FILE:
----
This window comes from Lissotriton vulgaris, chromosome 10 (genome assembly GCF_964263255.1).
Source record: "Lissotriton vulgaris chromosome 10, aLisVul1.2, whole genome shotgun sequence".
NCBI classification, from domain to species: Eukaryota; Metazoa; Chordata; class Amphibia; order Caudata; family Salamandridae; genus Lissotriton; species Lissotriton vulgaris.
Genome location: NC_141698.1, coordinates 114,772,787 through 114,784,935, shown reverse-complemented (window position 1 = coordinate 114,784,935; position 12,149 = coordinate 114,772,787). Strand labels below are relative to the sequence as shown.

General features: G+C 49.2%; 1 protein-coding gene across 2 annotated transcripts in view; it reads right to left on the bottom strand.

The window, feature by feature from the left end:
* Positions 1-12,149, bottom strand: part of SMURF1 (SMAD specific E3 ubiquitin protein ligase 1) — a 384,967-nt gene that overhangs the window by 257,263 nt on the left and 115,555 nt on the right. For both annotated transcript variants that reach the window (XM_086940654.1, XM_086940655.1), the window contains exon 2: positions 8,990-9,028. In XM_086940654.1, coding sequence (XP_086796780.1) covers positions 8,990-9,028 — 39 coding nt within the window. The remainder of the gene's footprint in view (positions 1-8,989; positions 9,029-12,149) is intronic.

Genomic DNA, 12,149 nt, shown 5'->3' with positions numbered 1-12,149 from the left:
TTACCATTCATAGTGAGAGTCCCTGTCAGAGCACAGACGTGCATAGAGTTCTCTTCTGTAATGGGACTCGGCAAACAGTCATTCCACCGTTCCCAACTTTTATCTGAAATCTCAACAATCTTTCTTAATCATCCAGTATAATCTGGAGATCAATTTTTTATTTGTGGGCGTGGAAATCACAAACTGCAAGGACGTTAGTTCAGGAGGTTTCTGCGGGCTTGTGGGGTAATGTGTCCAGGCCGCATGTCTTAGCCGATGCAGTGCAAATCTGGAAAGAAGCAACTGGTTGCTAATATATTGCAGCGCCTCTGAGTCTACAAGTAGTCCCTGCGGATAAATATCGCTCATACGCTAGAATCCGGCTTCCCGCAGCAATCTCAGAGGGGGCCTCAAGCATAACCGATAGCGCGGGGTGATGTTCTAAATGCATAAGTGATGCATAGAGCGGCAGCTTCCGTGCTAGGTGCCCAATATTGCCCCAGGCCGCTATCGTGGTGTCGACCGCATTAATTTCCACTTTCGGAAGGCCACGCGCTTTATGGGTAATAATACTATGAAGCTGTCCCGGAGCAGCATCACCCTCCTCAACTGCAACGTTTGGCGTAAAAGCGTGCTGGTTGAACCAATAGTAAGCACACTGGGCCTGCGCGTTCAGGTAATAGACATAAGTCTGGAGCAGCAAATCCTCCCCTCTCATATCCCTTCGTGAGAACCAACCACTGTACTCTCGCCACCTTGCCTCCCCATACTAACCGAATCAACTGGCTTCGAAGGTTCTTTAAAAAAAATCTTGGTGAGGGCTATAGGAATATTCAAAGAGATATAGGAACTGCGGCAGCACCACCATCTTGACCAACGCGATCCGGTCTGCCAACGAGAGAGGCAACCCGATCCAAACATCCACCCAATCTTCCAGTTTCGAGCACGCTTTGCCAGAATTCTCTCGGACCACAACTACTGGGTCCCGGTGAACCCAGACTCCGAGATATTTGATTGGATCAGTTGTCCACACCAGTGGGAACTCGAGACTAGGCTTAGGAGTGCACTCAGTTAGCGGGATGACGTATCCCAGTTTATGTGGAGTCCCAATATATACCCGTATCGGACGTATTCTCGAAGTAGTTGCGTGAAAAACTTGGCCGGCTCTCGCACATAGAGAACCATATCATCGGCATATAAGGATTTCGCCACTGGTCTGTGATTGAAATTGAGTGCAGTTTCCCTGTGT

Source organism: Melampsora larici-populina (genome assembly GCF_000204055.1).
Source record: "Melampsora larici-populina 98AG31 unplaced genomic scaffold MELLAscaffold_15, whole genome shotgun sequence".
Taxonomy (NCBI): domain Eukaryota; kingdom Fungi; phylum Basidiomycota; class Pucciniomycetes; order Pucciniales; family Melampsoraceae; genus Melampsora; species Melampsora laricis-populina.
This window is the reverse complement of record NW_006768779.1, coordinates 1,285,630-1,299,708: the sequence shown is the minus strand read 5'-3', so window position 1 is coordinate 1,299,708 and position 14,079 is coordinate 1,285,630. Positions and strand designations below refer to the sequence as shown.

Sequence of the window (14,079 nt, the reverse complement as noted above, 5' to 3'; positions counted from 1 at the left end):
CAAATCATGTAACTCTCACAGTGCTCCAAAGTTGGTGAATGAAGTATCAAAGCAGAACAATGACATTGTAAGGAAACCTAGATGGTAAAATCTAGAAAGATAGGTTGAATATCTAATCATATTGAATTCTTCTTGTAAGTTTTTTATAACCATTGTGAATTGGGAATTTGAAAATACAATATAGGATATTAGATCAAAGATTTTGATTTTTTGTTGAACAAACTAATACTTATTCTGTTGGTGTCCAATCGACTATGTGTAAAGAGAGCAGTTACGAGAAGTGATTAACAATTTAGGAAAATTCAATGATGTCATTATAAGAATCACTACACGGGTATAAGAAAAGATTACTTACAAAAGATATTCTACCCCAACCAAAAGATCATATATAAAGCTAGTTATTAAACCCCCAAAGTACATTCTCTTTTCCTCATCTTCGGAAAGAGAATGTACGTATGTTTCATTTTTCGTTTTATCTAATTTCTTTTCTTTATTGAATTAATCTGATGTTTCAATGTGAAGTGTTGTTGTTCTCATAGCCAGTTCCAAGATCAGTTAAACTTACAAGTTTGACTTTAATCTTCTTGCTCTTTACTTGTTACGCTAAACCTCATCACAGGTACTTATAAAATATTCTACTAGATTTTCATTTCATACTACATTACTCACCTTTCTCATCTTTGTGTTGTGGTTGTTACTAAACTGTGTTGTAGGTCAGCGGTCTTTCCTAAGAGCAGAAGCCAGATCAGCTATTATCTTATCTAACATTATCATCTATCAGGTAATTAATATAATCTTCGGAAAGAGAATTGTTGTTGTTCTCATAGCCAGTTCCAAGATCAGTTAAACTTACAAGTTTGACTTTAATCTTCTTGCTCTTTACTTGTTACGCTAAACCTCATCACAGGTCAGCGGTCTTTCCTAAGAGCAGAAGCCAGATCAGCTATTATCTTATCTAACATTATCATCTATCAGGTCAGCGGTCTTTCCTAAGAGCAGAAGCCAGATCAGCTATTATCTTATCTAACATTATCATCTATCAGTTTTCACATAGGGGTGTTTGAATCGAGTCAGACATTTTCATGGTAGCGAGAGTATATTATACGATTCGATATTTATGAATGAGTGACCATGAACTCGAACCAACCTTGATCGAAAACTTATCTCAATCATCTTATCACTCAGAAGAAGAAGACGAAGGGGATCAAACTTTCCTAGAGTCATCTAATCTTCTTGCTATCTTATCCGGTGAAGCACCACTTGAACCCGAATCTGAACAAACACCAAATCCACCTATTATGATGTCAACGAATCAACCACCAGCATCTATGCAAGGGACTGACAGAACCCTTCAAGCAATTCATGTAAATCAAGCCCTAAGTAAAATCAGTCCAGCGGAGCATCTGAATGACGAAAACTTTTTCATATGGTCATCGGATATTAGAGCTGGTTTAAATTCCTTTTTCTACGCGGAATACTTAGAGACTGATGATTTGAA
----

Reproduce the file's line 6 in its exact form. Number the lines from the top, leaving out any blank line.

The window, feature by feature from the left end: